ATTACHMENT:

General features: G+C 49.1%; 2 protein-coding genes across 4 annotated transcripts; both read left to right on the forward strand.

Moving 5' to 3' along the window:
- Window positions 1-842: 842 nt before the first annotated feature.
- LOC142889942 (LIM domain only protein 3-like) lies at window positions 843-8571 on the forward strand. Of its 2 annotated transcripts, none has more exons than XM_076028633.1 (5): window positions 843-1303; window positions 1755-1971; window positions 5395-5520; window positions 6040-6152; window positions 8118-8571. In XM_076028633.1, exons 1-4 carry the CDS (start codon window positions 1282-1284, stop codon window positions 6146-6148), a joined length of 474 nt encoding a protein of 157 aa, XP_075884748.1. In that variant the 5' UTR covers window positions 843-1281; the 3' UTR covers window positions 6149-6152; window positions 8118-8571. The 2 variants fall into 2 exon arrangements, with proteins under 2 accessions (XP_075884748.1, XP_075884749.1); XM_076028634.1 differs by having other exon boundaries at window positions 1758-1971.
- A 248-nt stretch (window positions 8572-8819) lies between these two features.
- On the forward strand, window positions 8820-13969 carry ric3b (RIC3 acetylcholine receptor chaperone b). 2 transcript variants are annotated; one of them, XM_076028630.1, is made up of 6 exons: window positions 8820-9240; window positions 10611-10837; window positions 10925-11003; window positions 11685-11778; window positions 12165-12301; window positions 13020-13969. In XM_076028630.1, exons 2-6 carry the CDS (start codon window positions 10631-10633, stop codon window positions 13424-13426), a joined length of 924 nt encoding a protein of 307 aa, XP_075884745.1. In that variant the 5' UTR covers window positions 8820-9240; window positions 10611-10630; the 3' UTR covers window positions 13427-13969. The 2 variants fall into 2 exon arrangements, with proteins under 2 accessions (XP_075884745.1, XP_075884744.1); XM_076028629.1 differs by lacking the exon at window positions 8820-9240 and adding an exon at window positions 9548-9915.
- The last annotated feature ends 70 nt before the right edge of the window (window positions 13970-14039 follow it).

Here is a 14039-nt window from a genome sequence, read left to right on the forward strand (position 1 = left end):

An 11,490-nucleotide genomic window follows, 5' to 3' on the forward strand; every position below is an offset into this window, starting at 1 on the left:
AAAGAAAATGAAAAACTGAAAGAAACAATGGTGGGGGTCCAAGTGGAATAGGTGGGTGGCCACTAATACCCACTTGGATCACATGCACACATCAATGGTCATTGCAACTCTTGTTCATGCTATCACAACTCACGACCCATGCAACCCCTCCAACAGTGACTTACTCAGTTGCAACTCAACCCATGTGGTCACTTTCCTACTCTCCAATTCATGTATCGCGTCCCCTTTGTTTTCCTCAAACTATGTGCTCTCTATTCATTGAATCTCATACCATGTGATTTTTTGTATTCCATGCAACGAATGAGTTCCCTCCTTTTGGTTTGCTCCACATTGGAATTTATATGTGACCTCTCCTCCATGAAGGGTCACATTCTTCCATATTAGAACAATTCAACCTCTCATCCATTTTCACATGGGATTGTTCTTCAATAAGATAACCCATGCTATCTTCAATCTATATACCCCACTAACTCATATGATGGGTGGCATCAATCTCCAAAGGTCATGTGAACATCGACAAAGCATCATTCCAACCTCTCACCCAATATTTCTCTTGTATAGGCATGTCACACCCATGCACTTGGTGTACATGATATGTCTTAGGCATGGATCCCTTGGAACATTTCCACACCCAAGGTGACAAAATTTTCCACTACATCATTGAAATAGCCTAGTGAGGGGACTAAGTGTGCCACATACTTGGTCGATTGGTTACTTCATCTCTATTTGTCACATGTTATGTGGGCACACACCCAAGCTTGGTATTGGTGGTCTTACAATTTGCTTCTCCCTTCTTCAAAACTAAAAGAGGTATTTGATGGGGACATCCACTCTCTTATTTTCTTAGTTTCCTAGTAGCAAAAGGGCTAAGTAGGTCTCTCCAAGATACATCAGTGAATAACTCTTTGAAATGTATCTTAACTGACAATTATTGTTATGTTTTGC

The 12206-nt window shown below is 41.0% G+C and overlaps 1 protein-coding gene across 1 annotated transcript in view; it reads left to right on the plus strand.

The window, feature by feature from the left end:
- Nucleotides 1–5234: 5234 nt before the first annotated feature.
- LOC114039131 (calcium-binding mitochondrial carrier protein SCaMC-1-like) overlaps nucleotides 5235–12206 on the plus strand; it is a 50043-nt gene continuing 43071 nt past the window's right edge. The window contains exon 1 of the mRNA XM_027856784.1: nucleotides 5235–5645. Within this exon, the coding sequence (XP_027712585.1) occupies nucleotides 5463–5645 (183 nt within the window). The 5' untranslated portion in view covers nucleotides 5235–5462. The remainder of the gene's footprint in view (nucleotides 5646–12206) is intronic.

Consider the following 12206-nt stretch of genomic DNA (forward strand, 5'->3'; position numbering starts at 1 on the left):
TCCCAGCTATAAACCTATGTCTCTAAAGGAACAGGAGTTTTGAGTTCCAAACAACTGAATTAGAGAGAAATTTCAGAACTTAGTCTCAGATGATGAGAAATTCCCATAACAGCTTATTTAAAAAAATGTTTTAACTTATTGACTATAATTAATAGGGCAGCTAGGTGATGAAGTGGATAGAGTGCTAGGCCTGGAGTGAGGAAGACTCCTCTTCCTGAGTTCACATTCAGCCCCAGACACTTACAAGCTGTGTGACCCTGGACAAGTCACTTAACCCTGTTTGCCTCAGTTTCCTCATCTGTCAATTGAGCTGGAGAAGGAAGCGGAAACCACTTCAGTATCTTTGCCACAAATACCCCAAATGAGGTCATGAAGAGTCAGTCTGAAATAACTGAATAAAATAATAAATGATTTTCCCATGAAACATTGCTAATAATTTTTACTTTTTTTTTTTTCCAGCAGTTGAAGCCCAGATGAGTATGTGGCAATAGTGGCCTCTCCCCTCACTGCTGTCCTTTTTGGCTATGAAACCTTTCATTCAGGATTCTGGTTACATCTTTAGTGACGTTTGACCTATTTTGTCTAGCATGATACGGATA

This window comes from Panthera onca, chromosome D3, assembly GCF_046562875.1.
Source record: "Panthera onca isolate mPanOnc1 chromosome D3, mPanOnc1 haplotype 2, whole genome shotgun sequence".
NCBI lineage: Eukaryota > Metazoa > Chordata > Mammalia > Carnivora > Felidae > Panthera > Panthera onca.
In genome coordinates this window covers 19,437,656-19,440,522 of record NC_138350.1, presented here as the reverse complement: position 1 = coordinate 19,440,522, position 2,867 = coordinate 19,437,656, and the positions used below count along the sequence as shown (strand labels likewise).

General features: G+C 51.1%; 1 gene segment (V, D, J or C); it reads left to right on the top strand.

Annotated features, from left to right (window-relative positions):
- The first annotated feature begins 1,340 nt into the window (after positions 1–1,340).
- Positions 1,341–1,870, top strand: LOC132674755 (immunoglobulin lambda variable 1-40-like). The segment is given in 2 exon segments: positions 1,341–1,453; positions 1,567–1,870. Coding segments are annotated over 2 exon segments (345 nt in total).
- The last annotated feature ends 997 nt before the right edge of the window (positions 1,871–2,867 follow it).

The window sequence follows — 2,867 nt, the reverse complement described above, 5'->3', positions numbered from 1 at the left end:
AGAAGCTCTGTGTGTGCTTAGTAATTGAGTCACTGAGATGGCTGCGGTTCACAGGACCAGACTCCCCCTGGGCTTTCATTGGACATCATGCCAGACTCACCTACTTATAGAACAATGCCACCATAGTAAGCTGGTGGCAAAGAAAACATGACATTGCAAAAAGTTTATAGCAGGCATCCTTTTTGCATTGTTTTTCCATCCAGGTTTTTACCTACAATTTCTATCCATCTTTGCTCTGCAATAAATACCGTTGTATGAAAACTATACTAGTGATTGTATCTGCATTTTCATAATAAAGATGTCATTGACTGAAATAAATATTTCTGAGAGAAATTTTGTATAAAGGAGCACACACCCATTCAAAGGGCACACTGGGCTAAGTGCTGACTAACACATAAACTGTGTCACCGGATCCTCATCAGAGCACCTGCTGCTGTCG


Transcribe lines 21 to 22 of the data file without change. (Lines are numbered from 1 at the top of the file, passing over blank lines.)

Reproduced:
General features: G+C 51.1%; 1 gene segment (V, D, J or C); it reads left to right on the top strand.

Annotated features, from left to right (window-relative positions):